Not a valid Win32 application' error

DevToolsGuy / Friday, July 18, 2014

Those of us who spend our working lives developing Windows applications will have seen it a million times. End users will also be familiar with this error. Anyone who spent time in the 1990s downloading files over dial-up connections (which could easily be disconnected) will also get a shudder of recognition at this message. That bleep of a Windows error, that reassuredly vague dialogue box, the knowledge that you are  now pretty much stumped. But what exactly does ‘Not a valid Win32 application’ error mean? And why does it occur?

 What does it mean?
In short this error is describing a corrupted Windows .exe file. Why exactly this occurs, we shall look at shortly. This error typically occurs when an executable file is either incomplete, or has been only partially downloaded from the web. Developers will see this error when creating and running apps in their chosen IDE, often when there has been a DLL or compile error.

Why does it occur?
There are a large number of reasons for this error, and herein lies the crux of the problem. ‘Not a valid Win32 application’ is basically a bit of a catch all, a grouping together of problems that all suffer from the same thing - file corruption. We are able to break down the causes a little:

  1. File corruption: This is typically the root cause. File corruption can occur when a file hasn’t downloaded correctly, or as a result of a  corrupted hard disk.
  2. File extension: Executable files have the 3 letter extension ‘.exe’. Occasionally this extension can be changed (due to user error or misconfiguration) and can result in the Win32 error.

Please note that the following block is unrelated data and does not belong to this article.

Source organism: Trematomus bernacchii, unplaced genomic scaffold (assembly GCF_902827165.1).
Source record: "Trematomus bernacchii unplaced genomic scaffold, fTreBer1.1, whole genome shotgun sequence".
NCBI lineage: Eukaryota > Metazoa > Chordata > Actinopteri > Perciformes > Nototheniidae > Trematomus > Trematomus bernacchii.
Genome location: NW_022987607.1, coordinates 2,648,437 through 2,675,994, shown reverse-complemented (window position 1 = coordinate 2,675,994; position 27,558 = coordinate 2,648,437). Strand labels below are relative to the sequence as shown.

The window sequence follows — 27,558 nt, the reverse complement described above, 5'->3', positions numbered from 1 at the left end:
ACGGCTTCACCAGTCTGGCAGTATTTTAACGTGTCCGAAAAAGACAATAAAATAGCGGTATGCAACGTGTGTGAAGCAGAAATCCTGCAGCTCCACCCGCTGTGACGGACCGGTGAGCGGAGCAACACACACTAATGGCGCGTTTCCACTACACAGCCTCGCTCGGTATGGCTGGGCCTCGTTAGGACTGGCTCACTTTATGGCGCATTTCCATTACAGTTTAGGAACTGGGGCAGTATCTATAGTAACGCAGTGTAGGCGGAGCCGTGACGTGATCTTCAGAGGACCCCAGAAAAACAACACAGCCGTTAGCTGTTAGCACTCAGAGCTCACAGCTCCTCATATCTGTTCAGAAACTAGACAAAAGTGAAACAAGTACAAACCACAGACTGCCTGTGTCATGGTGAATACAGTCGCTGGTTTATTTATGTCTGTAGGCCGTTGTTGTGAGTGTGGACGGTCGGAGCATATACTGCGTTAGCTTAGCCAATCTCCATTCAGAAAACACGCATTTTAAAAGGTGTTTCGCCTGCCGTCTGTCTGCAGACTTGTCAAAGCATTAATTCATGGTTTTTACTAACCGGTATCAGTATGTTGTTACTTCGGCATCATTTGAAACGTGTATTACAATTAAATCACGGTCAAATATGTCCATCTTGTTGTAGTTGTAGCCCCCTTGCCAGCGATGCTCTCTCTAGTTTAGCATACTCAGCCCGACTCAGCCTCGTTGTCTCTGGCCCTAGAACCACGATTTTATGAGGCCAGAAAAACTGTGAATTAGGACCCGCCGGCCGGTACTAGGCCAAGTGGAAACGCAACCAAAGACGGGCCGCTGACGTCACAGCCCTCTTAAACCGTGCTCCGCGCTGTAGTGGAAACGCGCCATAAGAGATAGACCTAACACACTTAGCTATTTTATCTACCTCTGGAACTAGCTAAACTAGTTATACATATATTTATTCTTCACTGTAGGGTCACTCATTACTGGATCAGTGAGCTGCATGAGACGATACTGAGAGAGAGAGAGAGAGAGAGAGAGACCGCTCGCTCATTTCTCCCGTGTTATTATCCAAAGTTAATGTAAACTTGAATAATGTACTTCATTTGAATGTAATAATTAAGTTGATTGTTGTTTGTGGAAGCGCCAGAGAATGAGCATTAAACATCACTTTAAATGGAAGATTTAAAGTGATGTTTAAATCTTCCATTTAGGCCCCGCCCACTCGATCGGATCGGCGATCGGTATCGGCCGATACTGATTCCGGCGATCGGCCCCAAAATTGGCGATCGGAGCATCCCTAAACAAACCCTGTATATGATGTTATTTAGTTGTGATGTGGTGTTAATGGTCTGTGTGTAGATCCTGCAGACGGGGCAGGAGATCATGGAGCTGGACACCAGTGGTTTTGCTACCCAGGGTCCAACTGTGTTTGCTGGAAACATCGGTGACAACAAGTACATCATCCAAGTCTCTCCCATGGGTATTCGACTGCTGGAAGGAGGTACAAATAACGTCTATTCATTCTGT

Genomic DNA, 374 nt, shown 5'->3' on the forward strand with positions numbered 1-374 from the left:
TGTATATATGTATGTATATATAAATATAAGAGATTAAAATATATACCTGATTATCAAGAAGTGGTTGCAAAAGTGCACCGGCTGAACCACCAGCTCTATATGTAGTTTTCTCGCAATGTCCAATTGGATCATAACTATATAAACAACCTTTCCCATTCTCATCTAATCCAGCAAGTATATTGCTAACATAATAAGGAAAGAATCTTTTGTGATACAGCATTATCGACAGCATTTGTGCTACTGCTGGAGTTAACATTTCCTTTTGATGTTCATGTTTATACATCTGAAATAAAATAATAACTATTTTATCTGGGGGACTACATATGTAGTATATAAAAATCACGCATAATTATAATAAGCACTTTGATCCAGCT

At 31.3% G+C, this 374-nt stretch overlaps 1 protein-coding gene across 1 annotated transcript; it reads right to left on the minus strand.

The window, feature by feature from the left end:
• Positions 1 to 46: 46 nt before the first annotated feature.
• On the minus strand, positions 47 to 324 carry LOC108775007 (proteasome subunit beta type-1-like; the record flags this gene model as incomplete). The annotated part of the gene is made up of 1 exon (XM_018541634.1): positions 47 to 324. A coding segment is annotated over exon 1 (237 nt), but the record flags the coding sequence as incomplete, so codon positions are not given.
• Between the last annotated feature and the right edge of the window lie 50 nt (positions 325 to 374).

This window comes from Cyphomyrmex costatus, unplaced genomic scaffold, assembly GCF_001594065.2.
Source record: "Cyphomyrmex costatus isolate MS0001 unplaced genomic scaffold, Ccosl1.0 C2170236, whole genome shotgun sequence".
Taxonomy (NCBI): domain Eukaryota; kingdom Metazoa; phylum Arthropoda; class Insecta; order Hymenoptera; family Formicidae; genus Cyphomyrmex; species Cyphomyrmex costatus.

3. Malware or Virus: Various forms of virus and malware software can cause this error, by either corrupting the executable file in question, or some other part of the filesystem.
  4. Wrong operating system: This error can also occur if a 32bit Windows application tries to run on a 64bit Windows environment. Similarly it can happen if a modern application is ran on a much older version of Windows, like XP.

Developers will often see this error when compiling their applications and running the executable on a different platform, or running the file without the correct DLL (Dynamic Linked library, containing shared libraries) files present

Possible fixes
For many, simply re-downloading the file in question will fix the problem. More serious causes (corrupted disk drives or a virus) will require a bit more work. Running a trusted malware or virus scanner, and checking the integrity of the hard disk, are the best bets.

Addressing this error in a development environment is a bit more complex, as it very much depends how the application is being compiled. As every developer will know, debugging errors can be tricky for even the simplest thing. So where do you start? Here are a few things to try:

  1. Be clear in Visual Studio if you are compiling for 64-bit or 32-bit environments. Often it is best to target ‘Any CPU’.
  2. If you are creating a Windows XP app, be sure to set the ‘Platform Toolset’ to ‘Windows XP (V110_xp)’. Anyone using Visual Studio 2012 will need Update 1 to target older Windows platforms.
  3. Check what version of .NET your application is using. Later versions (4.5) don’t support Windows XP or Windows Server 2003

Good luck

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